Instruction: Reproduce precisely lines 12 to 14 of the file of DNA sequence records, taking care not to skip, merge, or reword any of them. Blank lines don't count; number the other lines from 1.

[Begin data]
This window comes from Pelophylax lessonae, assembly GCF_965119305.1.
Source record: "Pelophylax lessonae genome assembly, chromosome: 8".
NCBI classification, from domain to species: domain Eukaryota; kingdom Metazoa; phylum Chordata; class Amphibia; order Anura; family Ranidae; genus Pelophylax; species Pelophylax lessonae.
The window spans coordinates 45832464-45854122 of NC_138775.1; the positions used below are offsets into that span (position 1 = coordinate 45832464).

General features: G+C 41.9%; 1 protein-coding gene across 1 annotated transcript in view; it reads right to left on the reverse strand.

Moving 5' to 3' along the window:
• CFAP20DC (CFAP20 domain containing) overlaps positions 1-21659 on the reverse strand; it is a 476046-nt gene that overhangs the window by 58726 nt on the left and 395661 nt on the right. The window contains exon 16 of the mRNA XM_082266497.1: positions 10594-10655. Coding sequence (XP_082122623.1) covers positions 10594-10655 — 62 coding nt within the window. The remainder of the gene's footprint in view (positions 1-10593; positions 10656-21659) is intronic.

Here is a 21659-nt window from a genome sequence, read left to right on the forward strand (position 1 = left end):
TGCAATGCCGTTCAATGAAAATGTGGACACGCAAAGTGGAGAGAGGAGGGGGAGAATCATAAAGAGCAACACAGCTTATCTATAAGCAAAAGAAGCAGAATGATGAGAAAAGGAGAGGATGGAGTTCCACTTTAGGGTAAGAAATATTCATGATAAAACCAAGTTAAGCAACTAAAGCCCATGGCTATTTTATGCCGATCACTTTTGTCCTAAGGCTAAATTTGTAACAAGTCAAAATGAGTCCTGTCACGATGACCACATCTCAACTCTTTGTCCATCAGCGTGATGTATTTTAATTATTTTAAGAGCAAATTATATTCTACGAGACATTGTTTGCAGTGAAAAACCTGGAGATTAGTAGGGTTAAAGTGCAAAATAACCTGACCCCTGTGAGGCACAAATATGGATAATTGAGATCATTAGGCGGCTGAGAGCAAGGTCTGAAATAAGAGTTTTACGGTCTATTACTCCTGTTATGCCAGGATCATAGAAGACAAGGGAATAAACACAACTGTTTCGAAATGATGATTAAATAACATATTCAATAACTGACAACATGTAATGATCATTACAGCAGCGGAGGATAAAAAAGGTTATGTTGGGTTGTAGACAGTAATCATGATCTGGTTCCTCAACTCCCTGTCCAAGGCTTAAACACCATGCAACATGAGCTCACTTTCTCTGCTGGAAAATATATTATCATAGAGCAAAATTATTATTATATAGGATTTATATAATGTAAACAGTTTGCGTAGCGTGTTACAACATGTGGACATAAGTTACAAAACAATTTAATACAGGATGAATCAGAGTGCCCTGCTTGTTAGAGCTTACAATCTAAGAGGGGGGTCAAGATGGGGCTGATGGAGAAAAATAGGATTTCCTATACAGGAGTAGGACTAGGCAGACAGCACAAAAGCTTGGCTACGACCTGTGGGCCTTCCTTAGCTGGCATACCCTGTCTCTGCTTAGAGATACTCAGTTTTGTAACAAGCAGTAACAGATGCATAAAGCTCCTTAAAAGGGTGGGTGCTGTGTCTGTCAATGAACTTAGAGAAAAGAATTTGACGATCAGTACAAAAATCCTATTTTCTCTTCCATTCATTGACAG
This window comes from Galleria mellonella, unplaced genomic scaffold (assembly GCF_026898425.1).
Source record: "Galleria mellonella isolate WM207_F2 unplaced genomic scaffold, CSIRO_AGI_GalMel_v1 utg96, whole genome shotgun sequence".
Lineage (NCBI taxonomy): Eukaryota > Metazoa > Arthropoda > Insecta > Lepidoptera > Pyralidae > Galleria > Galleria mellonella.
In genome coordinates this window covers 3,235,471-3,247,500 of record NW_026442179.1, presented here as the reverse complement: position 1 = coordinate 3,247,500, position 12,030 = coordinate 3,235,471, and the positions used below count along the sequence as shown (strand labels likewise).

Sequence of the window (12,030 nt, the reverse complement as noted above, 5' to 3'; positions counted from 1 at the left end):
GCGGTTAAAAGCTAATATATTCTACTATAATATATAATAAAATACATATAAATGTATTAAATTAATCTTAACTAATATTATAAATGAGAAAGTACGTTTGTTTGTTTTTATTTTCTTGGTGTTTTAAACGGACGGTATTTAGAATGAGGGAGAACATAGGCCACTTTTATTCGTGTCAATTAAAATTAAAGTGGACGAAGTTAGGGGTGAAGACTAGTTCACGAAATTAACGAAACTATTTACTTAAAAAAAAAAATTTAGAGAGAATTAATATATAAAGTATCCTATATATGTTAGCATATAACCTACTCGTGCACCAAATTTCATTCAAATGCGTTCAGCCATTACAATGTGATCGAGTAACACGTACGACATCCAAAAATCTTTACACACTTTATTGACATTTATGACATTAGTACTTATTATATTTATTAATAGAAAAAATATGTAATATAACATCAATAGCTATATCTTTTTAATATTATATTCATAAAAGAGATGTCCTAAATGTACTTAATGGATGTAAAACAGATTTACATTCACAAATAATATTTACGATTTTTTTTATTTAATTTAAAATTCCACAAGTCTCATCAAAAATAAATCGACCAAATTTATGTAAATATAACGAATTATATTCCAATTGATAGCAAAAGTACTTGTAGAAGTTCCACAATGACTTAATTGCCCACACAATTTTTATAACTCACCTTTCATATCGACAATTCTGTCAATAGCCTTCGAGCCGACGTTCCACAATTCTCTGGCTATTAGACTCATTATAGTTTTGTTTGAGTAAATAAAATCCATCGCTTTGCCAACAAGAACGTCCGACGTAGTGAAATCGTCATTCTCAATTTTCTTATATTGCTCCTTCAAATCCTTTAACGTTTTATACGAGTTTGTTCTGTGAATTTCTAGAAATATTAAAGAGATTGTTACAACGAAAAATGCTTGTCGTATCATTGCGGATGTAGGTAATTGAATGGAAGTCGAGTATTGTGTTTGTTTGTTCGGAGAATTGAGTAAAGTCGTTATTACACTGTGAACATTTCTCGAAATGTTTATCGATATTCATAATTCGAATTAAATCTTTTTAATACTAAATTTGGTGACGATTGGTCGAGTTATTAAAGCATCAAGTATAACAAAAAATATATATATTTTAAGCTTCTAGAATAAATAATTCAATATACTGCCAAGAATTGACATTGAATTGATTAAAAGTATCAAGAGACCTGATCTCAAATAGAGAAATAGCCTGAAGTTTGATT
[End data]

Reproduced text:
Lineage (NCBI taxonomy): Eukaryota > Metazoa > Arthropoda > Insecta > Lepidoptera > Pyralidae > Galleria > Galleria mellonella.
In genome coordinates this window covers 3,235,471-3,247,500 of record NW_026442179.1, presented here as the reverse complement: position 1 = coordinate 3,247,500, position 12,030 = coordinate 3,235,471, and the positions used below count along the sequence as shown (strand labels likewise).

Sequence of the window (12,030 nt, the reverse complement as noted above, 5' to 3'; positions counted from 1 at the left end):